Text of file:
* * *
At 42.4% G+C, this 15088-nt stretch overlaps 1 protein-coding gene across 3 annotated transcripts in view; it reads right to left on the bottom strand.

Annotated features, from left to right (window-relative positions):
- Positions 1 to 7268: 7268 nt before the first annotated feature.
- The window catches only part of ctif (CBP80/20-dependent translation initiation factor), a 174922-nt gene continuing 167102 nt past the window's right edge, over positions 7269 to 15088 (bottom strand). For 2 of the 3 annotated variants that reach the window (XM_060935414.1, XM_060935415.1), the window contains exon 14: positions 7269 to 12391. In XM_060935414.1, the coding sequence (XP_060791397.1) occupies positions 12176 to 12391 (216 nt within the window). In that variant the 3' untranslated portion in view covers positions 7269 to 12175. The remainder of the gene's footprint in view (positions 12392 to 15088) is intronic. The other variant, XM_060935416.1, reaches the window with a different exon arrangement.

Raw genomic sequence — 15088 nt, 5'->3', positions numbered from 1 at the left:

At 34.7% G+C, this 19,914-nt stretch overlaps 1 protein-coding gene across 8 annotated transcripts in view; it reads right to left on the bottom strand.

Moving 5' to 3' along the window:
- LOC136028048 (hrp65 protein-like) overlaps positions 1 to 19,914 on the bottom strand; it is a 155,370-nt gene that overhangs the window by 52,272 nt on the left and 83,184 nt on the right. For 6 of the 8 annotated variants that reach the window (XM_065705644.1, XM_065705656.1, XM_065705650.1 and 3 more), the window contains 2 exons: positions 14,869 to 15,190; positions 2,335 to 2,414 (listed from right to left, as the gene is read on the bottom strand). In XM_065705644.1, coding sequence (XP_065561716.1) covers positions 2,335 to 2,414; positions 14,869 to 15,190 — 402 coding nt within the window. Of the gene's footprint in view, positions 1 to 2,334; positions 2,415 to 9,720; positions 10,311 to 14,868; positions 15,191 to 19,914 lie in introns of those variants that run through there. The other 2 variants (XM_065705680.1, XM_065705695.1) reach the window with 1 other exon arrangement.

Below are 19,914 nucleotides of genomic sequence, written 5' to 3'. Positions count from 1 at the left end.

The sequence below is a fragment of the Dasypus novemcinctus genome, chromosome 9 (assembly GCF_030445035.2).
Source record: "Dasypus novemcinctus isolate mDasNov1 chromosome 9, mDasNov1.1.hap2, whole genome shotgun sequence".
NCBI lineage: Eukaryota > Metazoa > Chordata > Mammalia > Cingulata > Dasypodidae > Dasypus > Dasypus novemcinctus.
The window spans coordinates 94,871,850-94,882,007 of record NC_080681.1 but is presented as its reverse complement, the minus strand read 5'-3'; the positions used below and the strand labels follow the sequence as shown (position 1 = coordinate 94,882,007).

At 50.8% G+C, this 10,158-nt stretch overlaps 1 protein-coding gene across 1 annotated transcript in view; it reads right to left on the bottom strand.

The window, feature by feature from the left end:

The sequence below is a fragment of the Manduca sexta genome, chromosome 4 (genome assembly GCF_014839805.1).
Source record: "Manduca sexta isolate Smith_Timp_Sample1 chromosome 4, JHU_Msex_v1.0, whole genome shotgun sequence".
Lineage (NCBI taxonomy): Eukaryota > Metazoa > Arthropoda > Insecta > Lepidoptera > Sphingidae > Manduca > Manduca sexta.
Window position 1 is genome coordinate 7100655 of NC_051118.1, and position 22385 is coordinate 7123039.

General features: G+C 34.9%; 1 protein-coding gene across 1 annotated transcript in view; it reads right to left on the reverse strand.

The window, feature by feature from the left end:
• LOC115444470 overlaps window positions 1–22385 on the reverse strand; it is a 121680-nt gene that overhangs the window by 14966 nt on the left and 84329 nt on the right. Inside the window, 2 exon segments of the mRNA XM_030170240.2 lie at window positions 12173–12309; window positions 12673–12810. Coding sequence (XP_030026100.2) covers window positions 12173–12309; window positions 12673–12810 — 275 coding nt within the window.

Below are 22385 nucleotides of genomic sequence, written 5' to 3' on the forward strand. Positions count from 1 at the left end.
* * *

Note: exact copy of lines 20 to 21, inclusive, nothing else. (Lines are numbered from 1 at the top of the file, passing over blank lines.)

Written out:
General features: G+C 34.9%; 1 protein-coding gene across 1 annotated transcript in view; it reads right to left on the reverse strand.

The window, feature by feature from the left end: